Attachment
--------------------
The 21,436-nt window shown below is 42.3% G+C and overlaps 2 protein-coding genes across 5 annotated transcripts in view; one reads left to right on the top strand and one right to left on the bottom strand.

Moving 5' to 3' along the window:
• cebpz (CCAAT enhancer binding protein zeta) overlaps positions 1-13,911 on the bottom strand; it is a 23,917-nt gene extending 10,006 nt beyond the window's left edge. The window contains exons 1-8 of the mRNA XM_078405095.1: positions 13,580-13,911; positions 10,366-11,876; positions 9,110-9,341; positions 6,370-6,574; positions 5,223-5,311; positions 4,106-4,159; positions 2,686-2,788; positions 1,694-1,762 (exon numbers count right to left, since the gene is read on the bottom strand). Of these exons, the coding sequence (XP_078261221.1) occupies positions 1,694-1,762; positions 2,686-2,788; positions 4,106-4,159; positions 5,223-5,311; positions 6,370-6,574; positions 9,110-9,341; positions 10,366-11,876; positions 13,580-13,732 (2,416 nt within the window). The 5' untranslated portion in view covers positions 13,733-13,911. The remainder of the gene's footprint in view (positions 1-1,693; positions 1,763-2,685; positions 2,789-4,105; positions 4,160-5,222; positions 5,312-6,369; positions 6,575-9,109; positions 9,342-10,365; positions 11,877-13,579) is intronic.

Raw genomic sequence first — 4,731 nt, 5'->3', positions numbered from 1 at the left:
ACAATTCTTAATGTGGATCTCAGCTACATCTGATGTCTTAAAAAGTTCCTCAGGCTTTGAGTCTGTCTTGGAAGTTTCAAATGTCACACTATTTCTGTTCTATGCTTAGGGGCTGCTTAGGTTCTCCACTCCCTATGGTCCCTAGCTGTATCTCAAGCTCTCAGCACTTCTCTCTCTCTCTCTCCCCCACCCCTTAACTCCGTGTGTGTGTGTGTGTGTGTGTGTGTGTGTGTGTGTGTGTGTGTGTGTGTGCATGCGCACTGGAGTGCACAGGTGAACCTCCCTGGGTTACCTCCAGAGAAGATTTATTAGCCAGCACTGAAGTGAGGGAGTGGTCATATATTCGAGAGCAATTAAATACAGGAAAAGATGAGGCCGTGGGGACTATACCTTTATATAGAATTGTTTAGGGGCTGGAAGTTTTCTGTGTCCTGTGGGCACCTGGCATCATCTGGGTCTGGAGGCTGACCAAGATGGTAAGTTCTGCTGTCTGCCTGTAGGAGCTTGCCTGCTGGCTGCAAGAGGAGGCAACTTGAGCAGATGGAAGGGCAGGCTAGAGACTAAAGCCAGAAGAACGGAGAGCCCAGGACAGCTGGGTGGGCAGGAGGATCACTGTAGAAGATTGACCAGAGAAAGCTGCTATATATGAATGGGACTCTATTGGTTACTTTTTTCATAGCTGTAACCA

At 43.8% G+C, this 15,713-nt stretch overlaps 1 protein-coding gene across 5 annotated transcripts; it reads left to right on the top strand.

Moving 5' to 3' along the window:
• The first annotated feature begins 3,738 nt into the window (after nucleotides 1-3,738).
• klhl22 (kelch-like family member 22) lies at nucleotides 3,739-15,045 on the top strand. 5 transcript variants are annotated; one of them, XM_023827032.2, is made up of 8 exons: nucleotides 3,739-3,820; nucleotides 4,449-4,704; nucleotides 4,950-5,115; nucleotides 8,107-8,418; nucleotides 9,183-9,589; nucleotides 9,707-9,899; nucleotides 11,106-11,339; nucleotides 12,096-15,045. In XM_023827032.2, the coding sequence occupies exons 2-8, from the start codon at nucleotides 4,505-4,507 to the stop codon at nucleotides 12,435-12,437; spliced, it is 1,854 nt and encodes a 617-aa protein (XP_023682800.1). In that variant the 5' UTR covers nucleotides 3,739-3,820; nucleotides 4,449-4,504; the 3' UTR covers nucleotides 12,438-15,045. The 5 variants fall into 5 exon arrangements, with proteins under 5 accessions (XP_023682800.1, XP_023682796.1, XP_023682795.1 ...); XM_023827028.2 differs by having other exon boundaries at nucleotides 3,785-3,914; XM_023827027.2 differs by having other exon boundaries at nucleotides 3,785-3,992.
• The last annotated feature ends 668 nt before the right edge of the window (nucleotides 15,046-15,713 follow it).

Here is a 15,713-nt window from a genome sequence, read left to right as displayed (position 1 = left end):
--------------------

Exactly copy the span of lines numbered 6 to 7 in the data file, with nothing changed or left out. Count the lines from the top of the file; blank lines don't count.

At 43.8% G+C, this 15,713-nt stretch overlaps 1 protein-coding gene across 5 annotated transcripts; it reads left to right on the top strand.

Moving 5' to 3' along the window: